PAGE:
clock menu more-arrow no yes

Filed under:

StubHub said they’d refund canceled tickets, but now they’re taking that back

New, comments

StubHub is here for you. Unless you want a refund.

StubHub Office Entrance Photo by Interim Archives/Getty Images

Just 21 days ago, online ticket exchange and resale company StubHub sent a reassuring email to their customers.

“StubHub is here for you,” reads part of the email, which was signed by company president Sukhinder Singh Cassidy.

In that email, Cassidy outlines to their “valued StubHub customer” base that there really isn’t anything to worry about when it comes to tickets they purchased. Yes, the coronavirus is causing issues with everything ranging from everyday life to professional sporting events and everything in between, but StubHub wanted to assure everyone they would be taken care of.

Take a look at what they promised those valued customers (emphasis is theirs):

If you bought tickets on StubHub and your event is still happening, you are good to go! If you can no longer attend your event for any reason, you can sell your tickets with confidence on StubHub in just a few quick steps.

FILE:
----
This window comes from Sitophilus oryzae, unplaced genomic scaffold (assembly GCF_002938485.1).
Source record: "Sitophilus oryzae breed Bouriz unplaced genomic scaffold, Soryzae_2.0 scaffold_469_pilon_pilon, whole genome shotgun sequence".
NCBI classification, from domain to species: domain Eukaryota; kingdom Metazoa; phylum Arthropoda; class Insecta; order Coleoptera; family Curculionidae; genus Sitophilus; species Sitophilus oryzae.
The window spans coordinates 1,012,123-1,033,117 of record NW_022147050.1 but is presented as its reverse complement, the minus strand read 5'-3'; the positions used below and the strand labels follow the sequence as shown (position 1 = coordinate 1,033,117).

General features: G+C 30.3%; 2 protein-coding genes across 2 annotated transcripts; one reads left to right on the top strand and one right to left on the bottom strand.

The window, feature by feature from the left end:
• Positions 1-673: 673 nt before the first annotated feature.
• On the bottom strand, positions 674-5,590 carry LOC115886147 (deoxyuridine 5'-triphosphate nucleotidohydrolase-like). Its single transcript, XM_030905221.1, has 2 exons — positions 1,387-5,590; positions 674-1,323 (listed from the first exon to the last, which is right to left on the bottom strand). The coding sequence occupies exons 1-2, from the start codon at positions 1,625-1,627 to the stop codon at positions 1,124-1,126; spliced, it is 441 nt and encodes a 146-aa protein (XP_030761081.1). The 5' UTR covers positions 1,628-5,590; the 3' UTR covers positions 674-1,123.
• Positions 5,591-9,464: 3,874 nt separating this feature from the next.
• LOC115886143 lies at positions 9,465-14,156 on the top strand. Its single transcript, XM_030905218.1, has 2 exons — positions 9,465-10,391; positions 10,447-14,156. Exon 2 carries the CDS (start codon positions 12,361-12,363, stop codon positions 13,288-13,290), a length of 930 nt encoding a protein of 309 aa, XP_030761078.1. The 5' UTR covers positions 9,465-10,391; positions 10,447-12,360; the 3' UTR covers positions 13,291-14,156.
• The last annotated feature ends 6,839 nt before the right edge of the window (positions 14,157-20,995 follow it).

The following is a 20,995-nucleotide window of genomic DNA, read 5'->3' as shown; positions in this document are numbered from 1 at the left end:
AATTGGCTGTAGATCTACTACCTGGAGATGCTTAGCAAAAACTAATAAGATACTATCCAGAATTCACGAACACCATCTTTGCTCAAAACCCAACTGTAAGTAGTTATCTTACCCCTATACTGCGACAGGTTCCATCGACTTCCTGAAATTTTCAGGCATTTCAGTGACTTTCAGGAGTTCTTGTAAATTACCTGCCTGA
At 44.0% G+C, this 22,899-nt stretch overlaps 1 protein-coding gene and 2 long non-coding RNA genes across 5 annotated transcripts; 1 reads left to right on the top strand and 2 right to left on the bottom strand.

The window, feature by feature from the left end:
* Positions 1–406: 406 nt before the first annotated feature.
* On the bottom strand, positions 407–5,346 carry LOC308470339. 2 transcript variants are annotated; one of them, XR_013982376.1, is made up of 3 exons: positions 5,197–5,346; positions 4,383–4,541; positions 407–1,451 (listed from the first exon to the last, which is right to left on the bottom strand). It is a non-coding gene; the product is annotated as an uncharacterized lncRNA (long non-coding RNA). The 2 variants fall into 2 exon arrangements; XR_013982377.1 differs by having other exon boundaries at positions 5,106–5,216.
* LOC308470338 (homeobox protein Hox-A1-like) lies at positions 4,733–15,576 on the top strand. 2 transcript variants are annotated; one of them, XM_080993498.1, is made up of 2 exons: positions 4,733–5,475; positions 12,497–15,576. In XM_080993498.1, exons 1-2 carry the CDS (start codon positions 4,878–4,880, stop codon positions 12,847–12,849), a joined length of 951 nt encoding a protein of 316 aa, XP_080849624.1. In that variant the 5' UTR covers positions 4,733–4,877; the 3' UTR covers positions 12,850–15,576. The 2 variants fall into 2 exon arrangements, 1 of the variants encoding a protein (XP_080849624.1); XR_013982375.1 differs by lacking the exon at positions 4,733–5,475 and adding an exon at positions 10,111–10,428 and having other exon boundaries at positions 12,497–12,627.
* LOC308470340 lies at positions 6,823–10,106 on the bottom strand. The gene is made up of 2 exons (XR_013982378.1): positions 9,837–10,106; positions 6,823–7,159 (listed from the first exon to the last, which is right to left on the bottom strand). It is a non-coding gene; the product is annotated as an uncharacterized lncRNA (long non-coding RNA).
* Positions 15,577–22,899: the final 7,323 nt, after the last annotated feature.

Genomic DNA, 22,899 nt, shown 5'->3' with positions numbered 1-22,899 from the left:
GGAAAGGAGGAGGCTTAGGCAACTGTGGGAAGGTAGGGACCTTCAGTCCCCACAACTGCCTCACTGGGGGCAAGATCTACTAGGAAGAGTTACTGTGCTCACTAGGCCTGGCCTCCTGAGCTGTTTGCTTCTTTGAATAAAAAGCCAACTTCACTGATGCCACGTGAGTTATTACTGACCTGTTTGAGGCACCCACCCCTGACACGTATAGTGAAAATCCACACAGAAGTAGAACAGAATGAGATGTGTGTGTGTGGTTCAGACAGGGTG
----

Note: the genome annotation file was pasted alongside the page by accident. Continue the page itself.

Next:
If you bought tickets on StubHub to an event that is cancelled, you have two options:

1. Receive a full refund of your purchase

2. Receive a coupon for 120 percent of your original purchase*

Just three weeks later, the company issued an update on their coronavirus policy. You might noticed something is missing.

“I want to assure you that StubHub’s FanProtect Guarantee protects every purchase — the ticket you have purchased on our site will get you into the event or we will make it right,” reads the update, which is also signed by Cassidy. “And StubHub’s award-winning customer service is on standby to help with any issues or concerns.

“If you buy tickets on StubHub to an event that is canceled, you are covered by our FanProtect Guarantee. When an event is canceled, you will receive a StubHub coupon worth 120 percent of your original order. For your convenience, we will directly add it to your StubHub account once the event is canceled.”

Where’s that guaranteed refund? It’s just missing with no explanation. That’s quite the dramatic turnaround, considering less than a month has gone by.

The company, built around the constant sale and exchange of tickets to live events, announced cost-saving measures on March 24, according to Celebrity Access, an entertainment industry site. In a statement to the site, StubHub indicated it made the “difficult but responsible decision to furlough a portion of our employee base.” The site reports the number of employees to be 67 percent of the company’s workforce, leaving approximately 150 workers out of about 450 to handle operations until “at least June.”

One has to wonder how reassuring emails to those employees were in the weeks leading up to their furlough.

Then there’s the question of the legality of the move, beyond any ethical shortcomings.